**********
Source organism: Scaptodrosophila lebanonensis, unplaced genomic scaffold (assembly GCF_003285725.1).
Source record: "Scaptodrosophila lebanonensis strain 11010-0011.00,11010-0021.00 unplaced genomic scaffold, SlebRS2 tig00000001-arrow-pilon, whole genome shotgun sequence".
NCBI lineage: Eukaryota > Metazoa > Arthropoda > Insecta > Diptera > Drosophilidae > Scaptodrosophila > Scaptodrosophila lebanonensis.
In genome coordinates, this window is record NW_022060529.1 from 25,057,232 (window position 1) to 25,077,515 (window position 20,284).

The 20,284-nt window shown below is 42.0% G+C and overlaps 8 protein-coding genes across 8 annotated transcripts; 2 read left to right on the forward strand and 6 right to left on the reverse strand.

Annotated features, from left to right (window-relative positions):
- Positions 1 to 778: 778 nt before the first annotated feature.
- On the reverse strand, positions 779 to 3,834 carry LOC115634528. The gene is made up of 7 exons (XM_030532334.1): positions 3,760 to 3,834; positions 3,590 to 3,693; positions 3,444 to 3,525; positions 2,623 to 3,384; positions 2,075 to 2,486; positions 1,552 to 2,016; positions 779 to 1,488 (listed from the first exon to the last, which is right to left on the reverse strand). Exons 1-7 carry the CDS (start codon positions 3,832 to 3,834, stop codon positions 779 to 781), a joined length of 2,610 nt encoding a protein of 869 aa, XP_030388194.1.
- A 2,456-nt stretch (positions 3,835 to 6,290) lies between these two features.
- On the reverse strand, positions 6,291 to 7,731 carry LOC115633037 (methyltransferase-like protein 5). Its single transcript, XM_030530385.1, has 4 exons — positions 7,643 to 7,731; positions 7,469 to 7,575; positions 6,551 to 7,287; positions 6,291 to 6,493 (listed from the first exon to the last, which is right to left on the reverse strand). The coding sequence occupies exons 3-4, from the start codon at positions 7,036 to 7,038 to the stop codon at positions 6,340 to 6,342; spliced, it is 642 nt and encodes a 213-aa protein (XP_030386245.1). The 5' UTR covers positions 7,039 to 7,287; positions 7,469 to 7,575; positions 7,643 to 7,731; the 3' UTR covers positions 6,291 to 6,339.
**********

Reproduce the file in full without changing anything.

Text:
Source organism: Scaptodrosophila lebanonensis, unplaced genomic scaffold (assembly GCF_003285725.1).
Source record: "Scaptodrosophila lebanonensis strain 11010-0011.00,11010-0021.00 unplaced genomic scaffold, SlebRS2 tig00000001-arrow-pilon, whole genome shotgun sequence".
NCBI lineage: Eukaryota > Metazoa > Arthropoda > Insecta > Diptera > Drosophilidae > Scaptodrosophila > Scaptodrosophila lebanonensis.
In genome coordinates, this window is record NW_022060529.1 from 25,057,232 (window position 1) to 25,077,515 (window position 20,284).

The 20,284-nt window shown below is 42.0% G+C and overlaps 8 protein-coding genes across 8 annotated transcripts; 2 read left to right on the forward strand and 6 right to left on the reverse strand.

Annotated features, from left to right (window-relative positions):
- Positions 1 to 778: 778 nt before the first annotated feature.
- On the reverse strand, positions 779 to 3,834 carry LOC115634528. The gene is made up of 7 exons (XM_030532334.1): positions 3,760 to 3,834; positions 3,590 to 3,693; positions 3,444 to 3,525; positions 2,623 to 3,384; positions 2,075 to 2,486; positions 1,552 to 2,016; positions 779 to 1,488 (listed from the first exon to the last, which is right to left on the reverse strand). Exons 1-7 carry the CDS (start codon positions 3,832 to 3,834, stop codon positions 779 to 781), a joined length of 2,610 nt encoding a protein of 869 aa, XP_030388194.1.
- A 2,456-nt stretch (positions 3,835 to 6,290) lies between these two features.
- On the reverse strand, positions 6,291 to 7,731 carry LOC115633037 (methyltransferase-like protein 5). Its single transcript, XM_030530385.1, has 4 exons — positions 7,643 to 7,731; positions 7,469 to 7,575; positions 6,551 to 7,287; positions 6,291 to 6,493 (listed from the first exon to the last, which is right to left on the reverse strand). The coding sequence occupies exons 3-4, from the start codon at positions 7,036 to 7,038 to the stop codon at positions 6,340 to 6,342; spliced, it is 642 nt and encodes a 213-aa protein (XP_030386245.1). The 5' UTR covers positions 7,039 to 7,287; positions 7,469 to 7,575; positions 7,643 to 7,731; the 3' UTR covers positions 6,291 to 6,339.